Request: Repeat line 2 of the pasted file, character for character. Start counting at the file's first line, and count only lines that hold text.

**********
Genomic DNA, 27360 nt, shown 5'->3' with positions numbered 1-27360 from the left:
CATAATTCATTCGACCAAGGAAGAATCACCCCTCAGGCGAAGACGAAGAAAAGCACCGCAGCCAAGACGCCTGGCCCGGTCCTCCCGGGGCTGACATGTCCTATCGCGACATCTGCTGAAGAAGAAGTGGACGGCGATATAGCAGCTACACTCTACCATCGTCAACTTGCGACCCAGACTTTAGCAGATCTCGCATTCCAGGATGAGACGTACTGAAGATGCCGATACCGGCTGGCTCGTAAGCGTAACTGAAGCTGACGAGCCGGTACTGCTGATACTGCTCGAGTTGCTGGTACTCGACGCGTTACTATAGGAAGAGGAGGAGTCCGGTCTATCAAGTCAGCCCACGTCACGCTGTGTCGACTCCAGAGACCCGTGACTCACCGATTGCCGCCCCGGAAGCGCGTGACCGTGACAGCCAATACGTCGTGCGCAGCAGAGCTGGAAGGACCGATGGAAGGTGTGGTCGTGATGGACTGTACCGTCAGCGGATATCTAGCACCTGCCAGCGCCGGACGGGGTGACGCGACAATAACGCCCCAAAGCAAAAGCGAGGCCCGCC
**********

CATAATTCATTCGACCAAGGAAGAATCACCCCTCAGGCGAAGACGAAGAAAAGCACCGCAGCCAAGACGCCTGGCCCGGTCCTCCCGGGGCTGACATGTCCTATCGCGACATCTGCTGAAGAAGAAGTGGACGGCGATATAGCAGCTACACTCTACCATCGTCAACTTGCGACCCAGACTTTAGCAGATCTCGCATTCCAGGATGAGACGTACTGAAGATGCCGATACCGGCTGGCTCGTAAGCGTAACTGAAGCTGACGAGCCGGTACTGCTGATACTGCTCGAGTTGCTGGTACTCGACGCGTTACTATAGGAAGAGGAGGAGTCCGGTCTATCAAGTCAGCCCACGTCACGCTGTGTCGACTCCAGAGACCCGTGACTCACCGATTGCCGCCCCGGAAGCGCGTGACCGTGACAGCCAATACGTCGTGCGCAGCAGAGCTGGAAGGACCGATGGAAGGTGTGGTCGTGATGGACTGTACCGTCAGCGGATATCTAGCACCTGCCAGCGCCGGACGGGGTGACGCGACAATAACGCCCCAAAGCAAAAGCGAGGCCCGCC